The Ultimate AR-15 Lower Receivers Buyer’s Guide

Finding the best AR-15 lower will be a challenge. But it won’t be hard to find a great quality lower if you have a good idea of what kind of characteristics go into it. You may need one for the purpose of upgrading to a currently existing lower receiver. Or you’re probably building an AR-15 from the ground up and need one to start off the building project itself.

Either way, you have six of the best AR-15 lowers to choose from via the list below. Before we get to the list itself, we’re going to dive deep into what consists of a lower receiver and what the differences are between complete lowers versus stripped lowers (and comparing the both of them to 80 percent lowers).

The lower receiver is considered to be the most important and primary part of a weapon. Federal law, customization capabilities and price of the AR-15 have all been an important factor in the story of aftermarket AR-15 lower receivers. Here we’ll be talking about the AR-15 lower receivers and their place within the rifle.

We’ll also talk about the different types and components of a lower receiver. You will also learn to install an AR-15 lower receiver to build up your weapon properly. So let’s get started.

Comparison Chart of the Best AR-15 Lower Receivers

PRODUCT DETAILS
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PSA AR-15 Complete Moe Ept SBA3 Lower

  • Includes a standard carbine buffer.
  • Made from high-quality 7075-T6 aluminum.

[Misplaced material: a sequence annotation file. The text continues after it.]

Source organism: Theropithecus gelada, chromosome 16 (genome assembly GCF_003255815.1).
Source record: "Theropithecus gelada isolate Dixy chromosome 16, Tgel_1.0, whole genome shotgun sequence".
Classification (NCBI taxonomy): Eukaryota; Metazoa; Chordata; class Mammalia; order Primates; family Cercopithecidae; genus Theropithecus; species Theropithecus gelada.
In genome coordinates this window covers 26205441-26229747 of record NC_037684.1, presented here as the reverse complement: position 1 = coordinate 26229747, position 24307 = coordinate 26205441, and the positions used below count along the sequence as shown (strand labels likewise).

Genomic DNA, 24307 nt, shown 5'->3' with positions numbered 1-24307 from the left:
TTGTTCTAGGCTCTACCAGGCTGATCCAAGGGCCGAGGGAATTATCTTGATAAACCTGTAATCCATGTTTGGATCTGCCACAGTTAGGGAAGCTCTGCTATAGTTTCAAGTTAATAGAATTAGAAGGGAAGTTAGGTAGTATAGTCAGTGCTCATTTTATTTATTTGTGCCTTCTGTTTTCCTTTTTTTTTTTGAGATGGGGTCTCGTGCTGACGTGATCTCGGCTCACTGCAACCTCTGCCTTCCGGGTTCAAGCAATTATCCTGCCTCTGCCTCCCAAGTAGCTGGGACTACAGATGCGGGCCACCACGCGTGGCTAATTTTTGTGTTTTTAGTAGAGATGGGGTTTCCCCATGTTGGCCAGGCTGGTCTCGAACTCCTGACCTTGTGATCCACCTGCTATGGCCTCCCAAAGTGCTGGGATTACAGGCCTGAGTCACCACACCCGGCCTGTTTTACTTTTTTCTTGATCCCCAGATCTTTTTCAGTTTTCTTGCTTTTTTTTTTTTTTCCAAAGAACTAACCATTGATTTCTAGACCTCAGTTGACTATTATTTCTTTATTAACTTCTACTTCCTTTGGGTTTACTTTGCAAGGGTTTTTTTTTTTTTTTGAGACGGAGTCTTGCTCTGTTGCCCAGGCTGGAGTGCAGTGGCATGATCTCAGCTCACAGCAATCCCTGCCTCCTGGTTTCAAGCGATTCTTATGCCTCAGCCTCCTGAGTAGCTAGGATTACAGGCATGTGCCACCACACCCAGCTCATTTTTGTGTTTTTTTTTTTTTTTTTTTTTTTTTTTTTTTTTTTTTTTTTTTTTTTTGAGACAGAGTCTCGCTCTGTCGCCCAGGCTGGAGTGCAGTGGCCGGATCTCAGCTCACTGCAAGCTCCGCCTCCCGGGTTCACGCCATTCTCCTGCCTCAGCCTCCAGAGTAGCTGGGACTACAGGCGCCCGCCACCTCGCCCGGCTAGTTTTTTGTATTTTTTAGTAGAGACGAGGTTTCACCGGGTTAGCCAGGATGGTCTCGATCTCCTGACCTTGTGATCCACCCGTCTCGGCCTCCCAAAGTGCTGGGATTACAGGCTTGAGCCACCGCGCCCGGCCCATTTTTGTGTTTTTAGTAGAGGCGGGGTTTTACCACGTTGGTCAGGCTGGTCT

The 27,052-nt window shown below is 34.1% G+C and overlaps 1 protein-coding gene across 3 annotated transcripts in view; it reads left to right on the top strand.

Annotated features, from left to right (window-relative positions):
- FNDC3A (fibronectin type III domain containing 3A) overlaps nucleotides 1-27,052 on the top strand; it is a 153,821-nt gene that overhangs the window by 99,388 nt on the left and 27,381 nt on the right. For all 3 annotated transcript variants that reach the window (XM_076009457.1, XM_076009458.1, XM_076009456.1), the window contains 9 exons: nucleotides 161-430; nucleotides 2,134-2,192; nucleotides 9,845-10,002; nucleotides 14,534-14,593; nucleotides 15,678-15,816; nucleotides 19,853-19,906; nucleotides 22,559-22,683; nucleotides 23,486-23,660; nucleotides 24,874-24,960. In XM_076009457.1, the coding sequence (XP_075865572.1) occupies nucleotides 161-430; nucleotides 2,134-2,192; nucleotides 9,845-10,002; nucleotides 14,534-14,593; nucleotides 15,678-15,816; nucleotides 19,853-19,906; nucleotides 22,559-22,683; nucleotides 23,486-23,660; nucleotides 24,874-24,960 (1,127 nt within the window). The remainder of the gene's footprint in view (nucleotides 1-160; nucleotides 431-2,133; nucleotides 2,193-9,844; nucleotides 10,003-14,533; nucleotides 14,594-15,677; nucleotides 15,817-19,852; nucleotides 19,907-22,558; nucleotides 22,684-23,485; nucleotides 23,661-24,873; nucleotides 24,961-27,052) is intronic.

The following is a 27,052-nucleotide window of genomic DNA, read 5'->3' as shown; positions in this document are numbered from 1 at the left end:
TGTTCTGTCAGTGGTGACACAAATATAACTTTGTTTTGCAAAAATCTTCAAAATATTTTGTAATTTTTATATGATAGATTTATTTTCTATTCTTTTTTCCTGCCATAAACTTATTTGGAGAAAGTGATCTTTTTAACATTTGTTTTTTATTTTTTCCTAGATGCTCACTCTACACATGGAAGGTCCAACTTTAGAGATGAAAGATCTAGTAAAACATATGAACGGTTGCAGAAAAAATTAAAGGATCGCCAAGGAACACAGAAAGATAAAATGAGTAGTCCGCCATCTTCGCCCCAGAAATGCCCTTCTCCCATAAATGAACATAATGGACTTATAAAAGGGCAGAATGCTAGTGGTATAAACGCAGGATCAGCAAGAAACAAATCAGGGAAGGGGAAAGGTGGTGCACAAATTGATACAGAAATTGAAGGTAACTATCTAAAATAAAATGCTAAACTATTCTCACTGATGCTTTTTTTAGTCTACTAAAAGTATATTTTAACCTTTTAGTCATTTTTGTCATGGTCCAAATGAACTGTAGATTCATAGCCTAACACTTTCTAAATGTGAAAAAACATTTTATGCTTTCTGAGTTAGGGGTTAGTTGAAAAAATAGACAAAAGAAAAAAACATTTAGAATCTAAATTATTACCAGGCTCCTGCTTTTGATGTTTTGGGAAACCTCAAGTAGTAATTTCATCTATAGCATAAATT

• Best overall for complete AR-15 lower receivers.
View Latest Price
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PSA AR-15 American Flag Engraved Stripped Lower

  • Includes an engraved American flag.
  • Best overall AR-15 stripped lower receiver.
  • Made from high-quality 7075-T6 aluminum.
View Latest Price
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PSA AR-15 MOE EPT Lower

  • Made from high-quality aluminum.
  • Includes Magpul MOE stocks and grips.
  • Runner-up for best AR-15 complete lower.
View Latest Price
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Anderson Manufacturing - AR-15 Stripped Lower Receiver

  • Best fit for 5.56 and .223 caliber rifles.
  • Runner-up for best AR-15 stripped lower.
  • Made from high-strength 7075-T6 aluminum.
View Latest Price
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PSA AR-15 Freedom Classic Lower, Flat Dark Earth

  • Standard carbine buffer.
  • Best AR-15 complete lower for the money.
  • Made from high-quality aluminum forgings.
View Latest Price
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Spikes Tactical - AR-15 Stripped Lower Receiver With Color Fill

  • Best AR-15 stripped lower for the money.
  • Anodized coating added for extra durability.
  • Made from high-quality 7075-T6 aluminum.
View Latest Price

What Makes a Gun a Gun?

In simple terms, the receiver of a weapon is the part which houses all other primary internal components (hammer, bolt and action). The receiver is also threaded to receive the barrel and the stock of the weapon.

According to firearms terminology and the law, the receiver itself is the firearm. According to the US law, a receiver has to be serialized and its sale and purchase are strictly regulated by law.

The main reason behind this is that the receiver is what combines all the essential working parts of a weapon and makes it capable to fire. The threads on the front and rear house the barrel and the stock. The base houses the magazine catch and trigger assembly, and the top houses the bolt, charging handle and ejection mechanism.

Talking specifically about the AR-15, this weapon has a unique receiver design. The AR-15 features a receiver which is divided into two parts, namely the ‘upper receiver’ and the ‘lower receiver’.